Sunday, August 26, 2018

Latin Proverbs and Fables Round-Up: August 26

Here is a round-up of today's proverbs and fables - and for previous posts, check out the Bestiaria Latina Blog archives. You can keep up with the latest posts by using the RSS feed, or you might prefer to subscribe by email.

HODIE (Roman Calendar): ante diem septimum Kalendas Septembres.

MYTHS and LEGENDS: The art image for today's legend shows Orpheus and the Animals, and there are more images here.


3-WORD MOTTOES: Today's 3-word verb-less motto is Nec devius unquam (English: Not ever swerving).

ANIMAL PROVERBS: Today's animal proverb is Ex frixis ovis pullus numquam venit ullus (English: From fried eggs no chick ever comes... the Latin rhymes, too!).

POLYDORUS: Today's proverb from Polydorus is: Conscientia mille testes (English: Your conscience is a thousand witnesses).

GREEK PROVERBS: Today's proverb is Μία χελιδὼν ἐὰρ οὐ ποιεῖ (English: One swallow does not make it springtime).

BREVISSIMA: The distich poster for today is Quod Non Sumus Mancipia Corporis . Click here for a full-sized view.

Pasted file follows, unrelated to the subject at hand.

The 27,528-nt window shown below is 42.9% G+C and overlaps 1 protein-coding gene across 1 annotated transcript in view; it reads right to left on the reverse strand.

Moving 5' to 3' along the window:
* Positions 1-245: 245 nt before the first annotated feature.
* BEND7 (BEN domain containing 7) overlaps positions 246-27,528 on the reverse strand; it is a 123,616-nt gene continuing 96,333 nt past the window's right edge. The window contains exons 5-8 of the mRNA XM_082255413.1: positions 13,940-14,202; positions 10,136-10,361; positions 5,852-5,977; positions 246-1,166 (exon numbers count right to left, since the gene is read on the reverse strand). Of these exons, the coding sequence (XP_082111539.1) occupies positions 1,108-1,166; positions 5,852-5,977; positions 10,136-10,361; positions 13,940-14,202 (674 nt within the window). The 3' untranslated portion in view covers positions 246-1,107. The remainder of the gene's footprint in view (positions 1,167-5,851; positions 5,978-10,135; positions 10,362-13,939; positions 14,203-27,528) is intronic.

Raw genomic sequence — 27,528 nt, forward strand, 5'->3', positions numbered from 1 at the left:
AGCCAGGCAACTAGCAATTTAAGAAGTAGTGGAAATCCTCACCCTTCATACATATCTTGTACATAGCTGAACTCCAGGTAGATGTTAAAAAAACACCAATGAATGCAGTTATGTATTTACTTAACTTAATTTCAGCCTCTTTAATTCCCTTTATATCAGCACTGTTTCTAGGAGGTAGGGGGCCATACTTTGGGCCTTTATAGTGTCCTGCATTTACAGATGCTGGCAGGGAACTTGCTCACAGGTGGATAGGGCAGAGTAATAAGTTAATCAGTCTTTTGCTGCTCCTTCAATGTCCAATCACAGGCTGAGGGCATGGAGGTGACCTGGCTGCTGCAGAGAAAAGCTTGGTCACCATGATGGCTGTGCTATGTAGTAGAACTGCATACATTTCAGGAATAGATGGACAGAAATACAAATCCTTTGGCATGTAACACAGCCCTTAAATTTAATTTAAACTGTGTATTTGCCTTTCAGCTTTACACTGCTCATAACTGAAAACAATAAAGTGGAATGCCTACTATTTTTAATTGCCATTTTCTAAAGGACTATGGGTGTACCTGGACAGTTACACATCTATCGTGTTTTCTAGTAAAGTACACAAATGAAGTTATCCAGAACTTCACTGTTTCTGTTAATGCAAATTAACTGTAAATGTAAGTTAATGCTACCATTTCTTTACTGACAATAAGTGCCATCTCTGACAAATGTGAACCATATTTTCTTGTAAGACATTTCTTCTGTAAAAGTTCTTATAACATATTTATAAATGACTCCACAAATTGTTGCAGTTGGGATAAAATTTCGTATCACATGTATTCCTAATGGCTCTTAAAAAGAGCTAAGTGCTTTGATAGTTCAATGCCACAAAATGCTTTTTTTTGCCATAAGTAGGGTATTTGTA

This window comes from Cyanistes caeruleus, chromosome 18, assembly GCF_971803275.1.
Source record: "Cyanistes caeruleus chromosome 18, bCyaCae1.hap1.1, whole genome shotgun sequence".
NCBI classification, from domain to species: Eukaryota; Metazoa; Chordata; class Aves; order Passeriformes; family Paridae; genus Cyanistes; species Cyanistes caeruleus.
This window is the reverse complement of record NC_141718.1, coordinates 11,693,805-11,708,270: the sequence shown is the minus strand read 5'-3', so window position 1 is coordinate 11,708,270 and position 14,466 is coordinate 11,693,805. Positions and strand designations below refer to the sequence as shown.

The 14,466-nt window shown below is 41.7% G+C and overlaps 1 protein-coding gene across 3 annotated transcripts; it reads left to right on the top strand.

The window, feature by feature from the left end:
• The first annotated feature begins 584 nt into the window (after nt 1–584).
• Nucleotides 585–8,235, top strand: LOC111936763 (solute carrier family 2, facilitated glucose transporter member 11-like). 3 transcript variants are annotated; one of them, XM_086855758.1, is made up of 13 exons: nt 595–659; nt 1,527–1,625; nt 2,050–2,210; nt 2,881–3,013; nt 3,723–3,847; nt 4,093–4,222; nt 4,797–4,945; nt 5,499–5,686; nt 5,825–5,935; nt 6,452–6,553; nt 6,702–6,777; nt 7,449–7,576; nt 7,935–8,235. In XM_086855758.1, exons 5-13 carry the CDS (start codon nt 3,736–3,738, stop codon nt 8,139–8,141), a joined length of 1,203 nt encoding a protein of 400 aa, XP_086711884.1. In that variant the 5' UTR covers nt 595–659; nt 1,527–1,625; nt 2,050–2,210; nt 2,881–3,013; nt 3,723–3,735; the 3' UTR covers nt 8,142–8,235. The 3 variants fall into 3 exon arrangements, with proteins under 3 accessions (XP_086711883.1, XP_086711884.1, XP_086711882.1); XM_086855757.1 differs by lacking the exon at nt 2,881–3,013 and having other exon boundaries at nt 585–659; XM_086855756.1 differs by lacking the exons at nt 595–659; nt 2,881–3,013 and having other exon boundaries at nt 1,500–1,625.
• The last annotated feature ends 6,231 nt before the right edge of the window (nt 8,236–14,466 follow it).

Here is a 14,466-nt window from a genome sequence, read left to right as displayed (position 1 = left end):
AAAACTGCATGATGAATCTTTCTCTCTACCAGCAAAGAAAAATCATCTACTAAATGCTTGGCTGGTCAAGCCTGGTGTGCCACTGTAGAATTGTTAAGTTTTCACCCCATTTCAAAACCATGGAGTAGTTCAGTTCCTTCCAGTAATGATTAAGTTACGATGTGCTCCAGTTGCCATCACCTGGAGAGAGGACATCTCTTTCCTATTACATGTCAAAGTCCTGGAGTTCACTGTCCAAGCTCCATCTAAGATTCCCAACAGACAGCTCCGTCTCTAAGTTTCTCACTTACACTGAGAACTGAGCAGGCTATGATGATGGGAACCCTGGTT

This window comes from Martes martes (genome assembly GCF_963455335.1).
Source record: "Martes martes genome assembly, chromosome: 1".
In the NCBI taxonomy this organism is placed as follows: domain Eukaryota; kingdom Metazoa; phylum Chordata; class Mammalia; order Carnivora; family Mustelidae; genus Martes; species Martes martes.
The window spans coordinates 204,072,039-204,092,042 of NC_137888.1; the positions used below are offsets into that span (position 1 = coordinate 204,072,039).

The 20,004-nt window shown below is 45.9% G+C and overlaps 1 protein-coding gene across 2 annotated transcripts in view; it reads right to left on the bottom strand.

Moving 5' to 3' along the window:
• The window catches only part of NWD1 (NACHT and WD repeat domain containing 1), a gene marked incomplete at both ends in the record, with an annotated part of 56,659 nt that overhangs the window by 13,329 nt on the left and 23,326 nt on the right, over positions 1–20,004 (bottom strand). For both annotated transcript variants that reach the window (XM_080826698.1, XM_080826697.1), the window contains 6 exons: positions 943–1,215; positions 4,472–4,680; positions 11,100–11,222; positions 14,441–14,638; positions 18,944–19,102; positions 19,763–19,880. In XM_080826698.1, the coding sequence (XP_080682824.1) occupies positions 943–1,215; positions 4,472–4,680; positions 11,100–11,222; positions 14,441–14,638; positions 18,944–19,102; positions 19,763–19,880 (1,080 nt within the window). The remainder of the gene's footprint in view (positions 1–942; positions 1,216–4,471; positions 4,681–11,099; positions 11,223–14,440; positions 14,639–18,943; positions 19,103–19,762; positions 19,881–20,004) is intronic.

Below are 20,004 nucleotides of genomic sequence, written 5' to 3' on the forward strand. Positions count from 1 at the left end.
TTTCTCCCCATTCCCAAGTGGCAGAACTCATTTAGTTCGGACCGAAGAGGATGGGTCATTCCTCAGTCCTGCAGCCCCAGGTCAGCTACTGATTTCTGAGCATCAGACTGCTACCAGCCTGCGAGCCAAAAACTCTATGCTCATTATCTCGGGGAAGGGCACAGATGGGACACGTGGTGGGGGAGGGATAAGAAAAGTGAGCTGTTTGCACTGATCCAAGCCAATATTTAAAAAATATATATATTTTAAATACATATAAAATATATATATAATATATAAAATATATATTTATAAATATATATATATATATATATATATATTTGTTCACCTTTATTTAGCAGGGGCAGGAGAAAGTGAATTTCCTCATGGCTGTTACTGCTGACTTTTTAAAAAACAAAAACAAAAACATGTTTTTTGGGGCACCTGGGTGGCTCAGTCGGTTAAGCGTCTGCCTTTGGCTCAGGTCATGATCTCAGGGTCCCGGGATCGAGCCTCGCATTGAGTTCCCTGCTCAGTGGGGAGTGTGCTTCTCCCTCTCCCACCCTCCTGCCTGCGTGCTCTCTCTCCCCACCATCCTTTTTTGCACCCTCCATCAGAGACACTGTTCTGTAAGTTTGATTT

And here are today's proverbial LOLcats:

Video alta sequorque.
I see lofty things and pursue them.

Respice futurum.
Keep an eye on the future.


PHAEDRI FABULAE: The illustrated fable from Phaedrus for today is Soror et frater, one of Aesop's "family fables." Latin text and Smart's translation.

STEINHOWEL: The illustrated fable from Steinhowel for today is De lupo et persona (although in the illustration, you see a statue, not a mask!). This is a story about a wolf in later Latin versions, although earlier versions feature a fox: Latin text and English versions.

And here's a fun Latin LOLBaby: Fratrum concordia rara (blog post).